The Unsung Heroes: Obama and (Community College) Education

On Tuesday, October 5, President Obama and Jill Biden hosted the first ever White House Summit on Community Colleges. In an attempt to draw attention to his education plan, Obama claimed, “We want to make it easier to connect students looking for jobs with businesses looking to hire. We want to help community colleges and employers create programs that match curricula in the classroom with the needs of the boardrooms.”

Due to the exceptionally high unemployment rate and our falling world ranking concerning the percentage of college-educated adults, the Obama administration feels we need to focus on community colleges to provide a more affordable education for America’s youth. Obama is looking to improve the number of college degrees by 5 million before 2020.

Undeniably, a two-year, community college education would make many students’ resumes more appealing to any future employer than having no higher education at all. However, after already shoveling over $3 billion to help low-income students at colleges with an average graduation rate of 20% (versus the 58% rate career colleges boast), Obama’s plan is far from cheap.

The move toward this plan would attempt to partner community colleges with various businesses and focus curriculum on skills necessary for students’ desired career choices, making them more appealing to said partners. The plan has received some backlash, especially from for-profit career colleges. However, all-in-all, it hasn’t received much attention.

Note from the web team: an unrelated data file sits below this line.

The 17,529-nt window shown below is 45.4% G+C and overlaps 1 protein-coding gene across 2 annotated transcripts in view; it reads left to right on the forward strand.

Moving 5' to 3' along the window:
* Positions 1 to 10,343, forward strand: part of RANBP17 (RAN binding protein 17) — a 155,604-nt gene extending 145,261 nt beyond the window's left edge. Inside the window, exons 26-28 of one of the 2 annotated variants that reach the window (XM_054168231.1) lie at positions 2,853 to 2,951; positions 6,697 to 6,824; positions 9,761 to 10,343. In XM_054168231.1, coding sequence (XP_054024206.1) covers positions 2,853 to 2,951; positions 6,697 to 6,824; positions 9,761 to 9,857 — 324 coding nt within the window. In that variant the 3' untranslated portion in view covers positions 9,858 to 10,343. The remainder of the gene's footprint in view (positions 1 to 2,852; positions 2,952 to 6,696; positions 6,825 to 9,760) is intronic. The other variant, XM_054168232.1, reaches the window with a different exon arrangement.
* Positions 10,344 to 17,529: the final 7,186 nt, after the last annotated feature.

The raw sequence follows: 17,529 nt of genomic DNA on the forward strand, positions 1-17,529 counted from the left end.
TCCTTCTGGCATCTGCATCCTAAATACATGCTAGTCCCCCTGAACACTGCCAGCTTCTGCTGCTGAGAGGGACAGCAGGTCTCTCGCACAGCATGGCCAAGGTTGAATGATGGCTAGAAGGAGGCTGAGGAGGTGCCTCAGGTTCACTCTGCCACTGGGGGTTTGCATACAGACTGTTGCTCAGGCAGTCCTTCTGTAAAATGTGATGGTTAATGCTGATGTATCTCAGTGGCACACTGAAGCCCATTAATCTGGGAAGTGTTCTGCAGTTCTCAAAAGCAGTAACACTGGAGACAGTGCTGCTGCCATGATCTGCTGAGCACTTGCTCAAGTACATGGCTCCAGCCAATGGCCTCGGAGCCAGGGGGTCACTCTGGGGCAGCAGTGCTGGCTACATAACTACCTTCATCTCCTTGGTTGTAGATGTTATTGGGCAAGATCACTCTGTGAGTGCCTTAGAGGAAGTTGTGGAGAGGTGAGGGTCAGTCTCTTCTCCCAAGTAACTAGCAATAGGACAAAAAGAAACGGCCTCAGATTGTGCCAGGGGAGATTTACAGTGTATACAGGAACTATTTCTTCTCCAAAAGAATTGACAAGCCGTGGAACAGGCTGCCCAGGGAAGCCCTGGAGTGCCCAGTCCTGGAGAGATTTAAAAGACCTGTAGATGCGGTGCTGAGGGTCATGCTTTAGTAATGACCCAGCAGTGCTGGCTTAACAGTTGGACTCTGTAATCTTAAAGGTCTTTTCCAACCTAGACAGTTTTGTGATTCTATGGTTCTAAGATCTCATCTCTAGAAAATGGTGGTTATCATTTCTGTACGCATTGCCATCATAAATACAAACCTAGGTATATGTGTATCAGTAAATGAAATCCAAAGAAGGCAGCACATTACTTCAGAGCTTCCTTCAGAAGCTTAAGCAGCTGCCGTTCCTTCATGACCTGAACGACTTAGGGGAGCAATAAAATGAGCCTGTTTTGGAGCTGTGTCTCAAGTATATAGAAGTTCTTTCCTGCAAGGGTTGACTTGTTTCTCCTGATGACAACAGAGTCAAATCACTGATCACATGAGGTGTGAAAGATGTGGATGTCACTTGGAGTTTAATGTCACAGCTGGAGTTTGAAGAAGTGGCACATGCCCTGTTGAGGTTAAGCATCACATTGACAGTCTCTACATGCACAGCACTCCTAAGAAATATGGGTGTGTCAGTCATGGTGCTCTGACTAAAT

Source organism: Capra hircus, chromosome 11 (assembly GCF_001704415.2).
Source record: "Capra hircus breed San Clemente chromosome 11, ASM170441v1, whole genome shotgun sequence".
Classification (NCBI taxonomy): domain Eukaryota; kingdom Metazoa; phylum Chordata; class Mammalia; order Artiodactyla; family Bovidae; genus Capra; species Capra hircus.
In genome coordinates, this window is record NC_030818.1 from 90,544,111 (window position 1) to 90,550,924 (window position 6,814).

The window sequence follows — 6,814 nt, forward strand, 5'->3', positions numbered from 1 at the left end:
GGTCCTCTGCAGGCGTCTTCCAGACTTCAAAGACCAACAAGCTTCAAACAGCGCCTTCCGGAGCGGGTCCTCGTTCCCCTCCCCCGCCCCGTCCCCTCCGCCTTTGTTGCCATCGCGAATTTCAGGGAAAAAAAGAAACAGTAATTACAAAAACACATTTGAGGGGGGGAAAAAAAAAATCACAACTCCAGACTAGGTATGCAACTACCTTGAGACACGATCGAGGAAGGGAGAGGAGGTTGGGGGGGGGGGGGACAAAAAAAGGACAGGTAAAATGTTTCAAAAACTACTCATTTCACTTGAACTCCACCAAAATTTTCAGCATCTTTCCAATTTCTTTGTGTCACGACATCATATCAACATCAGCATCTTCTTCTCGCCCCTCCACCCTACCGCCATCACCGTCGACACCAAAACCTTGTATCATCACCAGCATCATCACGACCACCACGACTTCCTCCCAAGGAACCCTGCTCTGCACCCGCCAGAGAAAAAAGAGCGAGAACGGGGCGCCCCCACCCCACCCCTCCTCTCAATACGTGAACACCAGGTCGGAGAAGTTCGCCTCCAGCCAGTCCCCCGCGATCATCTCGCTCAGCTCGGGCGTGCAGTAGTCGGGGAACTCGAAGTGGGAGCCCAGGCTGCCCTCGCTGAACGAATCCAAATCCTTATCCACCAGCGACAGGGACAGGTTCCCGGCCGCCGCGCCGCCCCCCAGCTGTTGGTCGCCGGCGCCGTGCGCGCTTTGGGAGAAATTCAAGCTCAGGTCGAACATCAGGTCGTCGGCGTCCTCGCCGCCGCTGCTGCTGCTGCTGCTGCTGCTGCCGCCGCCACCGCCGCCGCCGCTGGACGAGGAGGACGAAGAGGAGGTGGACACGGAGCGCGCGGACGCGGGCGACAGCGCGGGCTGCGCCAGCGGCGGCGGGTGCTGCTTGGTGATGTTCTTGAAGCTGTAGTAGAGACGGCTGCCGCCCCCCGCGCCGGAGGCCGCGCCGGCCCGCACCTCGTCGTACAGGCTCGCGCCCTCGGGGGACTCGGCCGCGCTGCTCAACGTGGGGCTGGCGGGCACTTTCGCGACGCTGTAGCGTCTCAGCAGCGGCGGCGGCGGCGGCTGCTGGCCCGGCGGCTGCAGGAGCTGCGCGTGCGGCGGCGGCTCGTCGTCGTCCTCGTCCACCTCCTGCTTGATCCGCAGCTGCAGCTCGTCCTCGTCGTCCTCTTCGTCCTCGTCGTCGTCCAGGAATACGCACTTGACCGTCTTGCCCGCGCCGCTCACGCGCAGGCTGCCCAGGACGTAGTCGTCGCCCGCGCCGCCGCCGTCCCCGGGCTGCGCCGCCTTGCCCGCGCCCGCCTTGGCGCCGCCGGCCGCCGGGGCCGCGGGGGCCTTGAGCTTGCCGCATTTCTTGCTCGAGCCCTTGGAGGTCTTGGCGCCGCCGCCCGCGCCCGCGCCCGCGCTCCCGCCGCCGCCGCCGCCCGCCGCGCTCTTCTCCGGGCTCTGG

Education reform has been a minor, but much-buzzed about issue, for years in America. However, most legislation has been based on numbers – on measurable success, on the results of standardized tests. Now, since we’re not required to take some annoying, #2 pencil (and totally pointless) test at the higher level, the success of colleges is being evaluated based on their number of graduates… and, more importantly, their number of employed graduates.

Although it’s great that Obama is trying to make a college education a realistic option for many young Americans, I’m not sure this specific plan will be truly successful. Why? Well the fundamental issue Americans are facing is not a lack of education, but a lack of jobs.

Yes, it would be awesome to regain our spot as the leading country in the competition for “Who has the most college graduates?” However, what good is dishing out several thousands of dollars (or relying on Uncle Sam to foot the bill) when there aren’t any positions for you to enter into afterward.

Obama’s plan focuses on community colleges, “the unsung heroes” of America, and making students much more “hireable.” However, there are many students that went to prestigious, 4-year colleges that remain unemployed. I could provide various links to news articles attempting to support my point. But, as I’m sure many of you readers know, all you have to do is talk to your recently graduated friends or look in a mirror. Having a college education will not guarantee you a job.

Obama and Jill Biden’s proposal for Community Colleges is theoretically excellent. It provides education opportunities for under-privileged students that would otherwise not exist. But, it could potentially cause even greater problems, rather than solve them. It has already added to the deficit, it focuses on quantity over quality, and it would increase skilled American workers, but not the amount of jobs in the market. So, at the end of the day, would it really help American students?

What do you think? Should we focus on creating skilled workers, or on creating jobs?

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